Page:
I Hear You But I Am Not Listening

When it comes to communicating with others, we all usually have one thing in common: we all want to be heard. But what happens when we are talking to someone and they cut us off or we ask them a follow up question about what we were just talking about and realize that they weren’t even listening? Part of the reason why there may be a communication breakdown is that “most people do not listen with the intent to understand, they listen with the intent to reply”. So what are some things that we can do so that we can better be able to effectively communicate with someone? Below you will find some tips that can help bring about more effective communication.

SHOW A GENUINE INTEREST IN WHAT THE PERSON IS SAYING- When people are communicating they want to know that the person on the receiving end of the conversation is actually interested and engaged in what they are saying. When we don’t fully feel heard that can lead to another set of problems. It is important to show that you are genuinely interested in a conversation by doing things like nodding your head, giving good eye contact or even paraphrasing what the other person just said so they know that you are listening. What’s also important during this time is your body language. Sometimes a person’s body language can tell you more about what a person may be really feeling or thinking more than actual words can.

DON’T DOMINATE THE CONVERSATION- Everyone has that one friend, family member or co-worker, who loves to dominate the conversation! There is nothing more frustrating than this. A conversation is a two way street. Sometimes people who dominate the conversation don’t even realize that they are doing it. But if you are one of those people, try asking yourself at the end of the conversation what the other person talked about during that “one way conversation” and see if you can remember? If you cannot chances are because they didn’t have the opportunity to add much to it. Also, if you find yourself one of those people who dominate conversations, maybe try allowing the other person to start the conversation or give their opinions and viewpoints first, and then chime in after. The key to this though is that, while you are “listening” to what they are saying, do not generate in your mind what you think your next response will be, and simply listen to what is being stated.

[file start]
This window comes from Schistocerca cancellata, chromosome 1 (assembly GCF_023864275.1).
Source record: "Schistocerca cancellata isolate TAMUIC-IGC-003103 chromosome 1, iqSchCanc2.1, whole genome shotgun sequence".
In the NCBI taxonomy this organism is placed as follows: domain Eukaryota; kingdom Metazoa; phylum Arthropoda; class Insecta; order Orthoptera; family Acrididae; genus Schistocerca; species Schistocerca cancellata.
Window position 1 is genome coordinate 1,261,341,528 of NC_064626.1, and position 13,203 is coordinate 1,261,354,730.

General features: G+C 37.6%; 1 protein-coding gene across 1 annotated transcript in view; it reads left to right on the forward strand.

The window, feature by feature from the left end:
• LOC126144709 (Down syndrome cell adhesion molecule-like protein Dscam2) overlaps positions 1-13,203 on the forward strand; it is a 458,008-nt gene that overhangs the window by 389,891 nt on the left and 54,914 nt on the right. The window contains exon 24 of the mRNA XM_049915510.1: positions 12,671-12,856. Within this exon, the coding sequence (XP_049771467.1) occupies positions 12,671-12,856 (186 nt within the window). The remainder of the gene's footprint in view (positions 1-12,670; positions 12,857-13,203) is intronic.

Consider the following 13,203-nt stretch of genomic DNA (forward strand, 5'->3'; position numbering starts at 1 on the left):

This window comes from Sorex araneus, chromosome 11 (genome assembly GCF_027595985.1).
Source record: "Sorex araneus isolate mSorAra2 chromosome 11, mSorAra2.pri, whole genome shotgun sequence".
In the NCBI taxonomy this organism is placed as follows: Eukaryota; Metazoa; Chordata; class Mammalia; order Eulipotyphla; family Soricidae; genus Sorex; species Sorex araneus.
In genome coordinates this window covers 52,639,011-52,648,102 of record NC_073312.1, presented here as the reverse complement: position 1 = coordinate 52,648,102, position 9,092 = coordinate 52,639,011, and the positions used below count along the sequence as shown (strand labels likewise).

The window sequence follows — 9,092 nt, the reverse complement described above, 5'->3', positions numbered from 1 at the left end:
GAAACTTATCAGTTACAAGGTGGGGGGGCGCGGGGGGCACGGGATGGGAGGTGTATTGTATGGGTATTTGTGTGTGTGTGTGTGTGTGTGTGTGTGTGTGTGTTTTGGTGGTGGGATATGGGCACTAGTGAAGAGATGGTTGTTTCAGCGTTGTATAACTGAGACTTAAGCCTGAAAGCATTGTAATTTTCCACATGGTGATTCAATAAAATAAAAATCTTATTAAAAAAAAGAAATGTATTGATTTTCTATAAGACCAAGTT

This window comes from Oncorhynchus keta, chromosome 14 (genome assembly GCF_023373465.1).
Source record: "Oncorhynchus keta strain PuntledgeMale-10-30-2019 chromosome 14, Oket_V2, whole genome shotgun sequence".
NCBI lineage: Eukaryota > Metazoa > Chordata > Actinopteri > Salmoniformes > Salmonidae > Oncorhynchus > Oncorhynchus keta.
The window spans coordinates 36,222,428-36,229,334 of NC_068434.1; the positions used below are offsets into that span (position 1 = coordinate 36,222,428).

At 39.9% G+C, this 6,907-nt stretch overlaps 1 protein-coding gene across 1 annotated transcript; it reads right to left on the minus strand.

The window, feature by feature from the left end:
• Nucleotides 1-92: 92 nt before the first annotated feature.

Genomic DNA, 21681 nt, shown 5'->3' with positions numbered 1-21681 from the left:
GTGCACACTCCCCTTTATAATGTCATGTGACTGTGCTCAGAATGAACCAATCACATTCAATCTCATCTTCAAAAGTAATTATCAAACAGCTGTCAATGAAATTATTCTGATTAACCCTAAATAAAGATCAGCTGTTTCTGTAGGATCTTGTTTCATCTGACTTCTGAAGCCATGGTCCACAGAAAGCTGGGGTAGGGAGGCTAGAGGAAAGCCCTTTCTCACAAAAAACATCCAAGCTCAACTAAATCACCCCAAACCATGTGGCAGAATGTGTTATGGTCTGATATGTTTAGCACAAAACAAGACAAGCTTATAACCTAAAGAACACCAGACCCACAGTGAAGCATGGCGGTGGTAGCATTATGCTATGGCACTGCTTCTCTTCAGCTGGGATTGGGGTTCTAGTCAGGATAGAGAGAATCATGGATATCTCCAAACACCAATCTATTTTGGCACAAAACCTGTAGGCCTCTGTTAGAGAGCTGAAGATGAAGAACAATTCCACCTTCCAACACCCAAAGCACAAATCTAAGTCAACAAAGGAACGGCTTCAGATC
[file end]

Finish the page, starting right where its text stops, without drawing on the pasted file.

IT’S OK TO DISAGREE WHILE COMMUNICATING- Disagreeing on different things during a conversation, is almost inevitable at times, and that is ok. The most important thing to remember during a disagreement is that we must go about handling it in a non-threatening way. After all the whole point is that we want the other person to at least understand where we are coming from, especially if they don’t agree with us. For example, someone may say something that really offends you, it is ok to tell the other person politely that what they said hurt you. But we have to remember that our tone, and the way that we say it has everything to do with the outcome. If we start yelling and cursing at them because we didn’t like what they said, the situation can escalate, really quickly. It’s also always ok and sometimes necessary to walk away from the situation for a few minutes to avoid any other negative outbursts; and revisit the conversation later if you feel that it is necessary.

ASK FOR CLARIFICATION IF YOU DON’T UNDERSTAND WHAT IS BEING STATED- It is ok to ask the other person to clarify what they mean if we don’t have any idea what they are trying to say. Sometimes during a conversation we find ourselves “nodding our heads” and agreeing with the person and don’t have a clue about what they really meant. When someone is going on a rant about something it’s ok to stop them and ask them to better clarify what they meant. You can also ask the person to be a little bit more specific or reinstate what you thought you heard them say to insure that both people are on the same page. One of the biggest communication barriers is when we bring our own personal assumptions into the conversation, because we didn’t understand what the other person was trying to say and this could ultimately make things worse.
References:

Covey, Stephen R, (2004). The 7 Habits of Highly Effective People: Powerful Lessons in Personal Change. Simon & Schuster.